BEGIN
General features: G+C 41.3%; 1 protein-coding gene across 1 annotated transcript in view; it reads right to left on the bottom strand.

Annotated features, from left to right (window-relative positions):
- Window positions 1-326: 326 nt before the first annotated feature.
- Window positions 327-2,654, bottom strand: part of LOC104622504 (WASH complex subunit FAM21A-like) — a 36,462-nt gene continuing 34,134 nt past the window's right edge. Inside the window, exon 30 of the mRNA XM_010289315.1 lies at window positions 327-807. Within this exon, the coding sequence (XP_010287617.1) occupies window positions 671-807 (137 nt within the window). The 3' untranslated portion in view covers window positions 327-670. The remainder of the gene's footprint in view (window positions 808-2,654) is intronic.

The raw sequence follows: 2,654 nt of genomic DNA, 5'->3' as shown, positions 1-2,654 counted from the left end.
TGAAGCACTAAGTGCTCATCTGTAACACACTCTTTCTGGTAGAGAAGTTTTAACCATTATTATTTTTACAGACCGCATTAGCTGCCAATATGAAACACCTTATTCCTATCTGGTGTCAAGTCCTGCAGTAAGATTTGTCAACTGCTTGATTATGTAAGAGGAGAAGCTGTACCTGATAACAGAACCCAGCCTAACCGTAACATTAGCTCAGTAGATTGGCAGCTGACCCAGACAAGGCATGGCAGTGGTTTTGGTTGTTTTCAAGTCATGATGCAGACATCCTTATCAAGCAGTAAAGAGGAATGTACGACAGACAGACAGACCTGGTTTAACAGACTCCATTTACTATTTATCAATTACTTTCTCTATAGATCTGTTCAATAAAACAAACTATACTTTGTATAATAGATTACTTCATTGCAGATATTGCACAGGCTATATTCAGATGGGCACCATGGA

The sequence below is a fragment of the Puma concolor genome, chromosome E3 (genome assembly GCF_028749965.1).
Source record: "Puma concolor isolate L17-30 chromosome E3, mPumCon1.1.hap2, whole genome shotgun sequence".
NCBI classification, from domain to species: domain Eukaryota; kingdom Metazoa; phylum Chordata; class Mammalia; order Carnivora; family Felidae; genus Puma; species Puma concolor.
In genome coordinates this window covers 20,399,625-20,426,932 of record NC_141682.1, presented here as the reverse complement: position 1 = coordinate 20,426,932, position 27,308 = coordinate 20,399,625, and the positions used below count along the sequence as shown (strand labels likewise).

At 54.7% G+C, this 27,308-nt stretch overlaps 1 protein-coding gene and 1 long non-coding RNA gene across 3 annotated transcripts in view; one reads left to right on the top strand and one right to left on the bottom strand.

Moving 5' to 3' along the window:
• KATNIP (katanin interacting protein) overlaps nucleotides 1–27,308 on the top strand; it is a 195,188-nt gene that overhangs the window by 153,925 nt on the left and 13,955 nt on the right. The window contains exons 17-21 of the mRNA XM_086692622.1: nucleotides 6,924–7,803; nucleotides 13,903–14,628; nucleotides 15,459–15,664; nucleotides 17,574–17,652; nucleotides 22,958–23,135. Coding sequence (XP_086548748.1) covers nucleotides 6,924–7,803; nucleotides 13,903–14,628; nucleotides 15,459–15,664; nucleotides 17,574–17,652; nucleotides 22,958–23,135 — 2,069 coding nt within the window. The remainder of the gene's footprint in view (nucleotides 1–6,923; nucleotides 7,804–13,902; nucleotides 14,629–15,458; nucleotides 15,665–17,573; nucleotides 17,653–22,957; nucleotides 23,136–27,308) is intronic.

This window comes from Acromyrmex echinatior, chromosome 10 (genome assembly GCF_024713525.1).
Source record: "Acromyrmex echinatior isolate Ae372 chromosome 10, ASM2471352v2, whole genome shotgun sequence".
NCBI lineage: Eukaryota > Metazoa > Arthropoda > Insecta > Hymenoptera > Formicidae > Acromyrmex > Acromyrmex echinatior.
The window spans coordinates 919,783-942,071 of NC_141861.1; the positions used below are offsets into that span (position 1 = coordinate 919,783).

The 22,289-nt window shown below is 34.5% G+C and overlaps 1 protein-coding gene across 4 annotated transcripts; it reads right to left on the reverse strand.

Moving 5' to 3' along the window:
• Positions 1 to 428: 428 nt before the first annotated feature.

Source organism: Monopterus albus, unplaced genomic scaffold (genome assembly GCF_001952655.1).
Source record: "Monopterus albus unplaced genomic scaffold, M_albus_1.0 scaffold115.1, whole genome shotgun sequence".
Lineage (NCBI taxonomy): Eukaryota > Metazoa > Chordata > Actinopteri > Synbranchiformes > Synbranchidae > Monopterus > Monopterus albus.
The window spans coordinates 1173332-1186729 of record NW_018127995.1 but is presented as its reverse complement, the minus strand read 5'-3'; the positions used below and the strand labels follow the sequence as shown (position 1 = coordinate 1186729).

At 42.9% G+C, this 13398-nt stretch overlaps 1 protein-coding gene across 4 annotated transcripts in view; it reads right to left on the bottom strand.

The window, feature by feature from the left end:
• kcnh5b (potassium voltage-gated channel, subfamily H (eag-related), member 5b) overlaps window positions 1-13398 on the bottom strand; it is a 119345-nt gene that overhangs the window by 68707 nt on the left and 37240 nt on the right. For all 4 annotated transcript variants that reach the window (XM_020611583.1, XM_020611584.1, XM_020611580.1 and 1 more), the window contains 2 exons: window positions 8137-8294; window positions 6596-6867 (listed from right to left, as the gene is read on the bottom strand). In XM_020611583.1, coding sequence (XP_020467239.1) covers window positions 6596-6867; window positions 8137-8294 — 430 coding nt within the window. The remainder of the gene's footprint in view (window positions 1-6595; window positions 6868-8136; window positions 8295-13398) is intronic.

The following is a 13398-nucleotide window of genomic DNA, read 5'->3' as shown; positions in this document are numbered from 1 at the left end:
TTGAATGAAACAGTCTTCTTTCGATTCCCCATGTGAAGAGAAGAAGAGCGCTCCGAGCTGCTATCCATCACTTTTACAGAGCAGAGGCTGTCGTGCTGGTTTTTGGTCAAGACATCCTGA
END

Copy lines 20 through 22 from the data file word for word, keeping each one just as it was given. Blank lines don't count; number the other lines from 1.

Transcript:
• Positions 1 to 428: 428 nt before the first annotated feature.

Source organism: Monopterus albus, unplaced genomic scaffold (genome assembly GCF_001952655.1).
Source record: "Monopterus albus unplaced genomic scaffold, M_albus_1.0 scaffold115.1, whole genome shotgun sequence".